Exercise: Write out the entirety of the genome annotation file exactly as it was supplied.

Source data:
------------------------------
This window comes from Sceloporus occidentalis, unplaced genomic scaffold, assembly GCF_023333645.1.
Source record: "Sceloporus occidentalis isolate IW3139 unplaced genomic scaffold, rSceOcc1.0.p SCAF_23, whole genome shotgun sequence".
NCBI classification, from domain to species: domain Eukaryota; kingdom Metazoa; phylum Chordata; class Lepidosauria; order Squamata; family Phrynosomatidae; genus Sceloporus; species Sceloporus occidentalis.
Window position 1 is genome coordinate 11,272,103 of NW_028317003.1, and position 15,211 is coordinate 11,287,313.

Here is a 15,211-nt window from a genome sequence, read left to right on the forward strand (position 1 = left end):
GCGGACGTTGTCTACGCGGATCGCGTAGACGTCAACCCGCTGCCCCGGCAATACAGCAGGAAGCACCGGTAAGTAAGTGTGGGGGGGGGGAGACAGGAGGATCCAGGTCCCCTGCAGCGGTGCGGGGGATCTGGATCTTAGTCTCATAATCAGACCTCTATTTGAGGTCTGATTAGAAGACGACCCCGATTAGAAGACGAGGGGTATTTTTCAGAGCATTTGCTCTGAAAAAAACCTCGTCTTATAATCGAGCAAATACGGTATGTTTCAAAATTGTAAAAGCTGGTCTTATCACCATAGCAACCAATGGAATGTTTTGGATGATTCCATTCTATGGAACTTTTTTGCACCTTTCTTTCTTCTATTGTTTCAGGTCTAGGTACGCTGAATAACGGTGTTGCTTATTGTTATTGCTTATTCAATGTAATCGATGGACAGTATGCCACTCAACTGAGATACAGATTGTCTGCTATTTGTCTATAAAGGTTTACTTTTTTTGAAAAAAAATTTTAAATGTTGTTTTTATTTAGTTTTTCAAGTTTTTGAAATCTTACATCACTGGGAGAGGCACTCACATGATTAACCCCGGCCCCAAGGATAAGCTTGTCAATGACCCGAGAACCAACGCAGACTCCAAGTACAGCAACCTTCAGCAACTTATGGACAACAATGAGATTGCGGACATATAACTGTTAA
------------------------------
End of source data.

This window comes from Sceloporus occidentalis, unplaced genomic scaffold, assembly GCF_023333645.1.
Source record: "Sceloporus occidentalis isolate IW3139 unplaced genomic scaffold, rSceOcc1.0.p SCAF_23, whole genome shotgun sequence".
NCBI classification, from domain to species: domain Eukaryota; kingdom Metazoa; phylum Chordata; class Lepidosauria; order Squamata; family Phrynosomatidae; genus Sceloporus; species Sceloporus occidentalis.
Window position 1 is genome coordinate 11,272,103 of NW_028317003.1, and position 15,211 is coordinate 11,287,313.

Here is a 15,211-nt window from a genome sequence, read left to right on the forward strand (position 1 = left end):
GCGGACGTTGTCTACGCGGATCGCGTAGACGTCAACCCGCTGCCCCGGCAATACAGCAGGAAGCACCGGTAAGTAAGTGTGGGGGGGGGGAGACAGGAGGATCCAGGTCCCCTGCAGCGGTGCGGGGGATCTGGATCTTAGTCTCATAATCAGACCTCTATTTGAGGTCTGATTAGAAGACGACCCCGATTAGAAGACGAGGGGTATTTTTCAGAGCATTTGCTCTGAAAAAAACCTCGTCTTATAATCGAGCAAATACGGTATGTTTCAAAATTGTAAAAGCTGGTCTTATCACCATAGCAACCAATGGAATGTTTTGGATGATTCCATTCTATGGAACTTTTTTGCACCTTTCTTTCTTCTATTGTTTCAGGTCTAGGTACGCTGAATAACGGTGTTGCTTATTGTTATTGCTTATTCAATGTAATCGATGGACAGTATGCCACTCAACTGAGATACAGATTGTCTGCTATTTGTCTATAAAGGTTTACTTTTTTTGAAAAAAAATTTTAAATGTTGTTTTTATTTAGTTTTTCAAGTTTTTGAAATCTTACATCACTGGGAGAGGCACTCACATGATTAACCCCGGCCCCAAGGATAAGCTTGTCAATGACCCGAGAACCAACGCAGACTCCAAGTACAGCAACCTTCAGCAACTTATGGACAACAATGAGATTGCGGACATATAACTGTTAA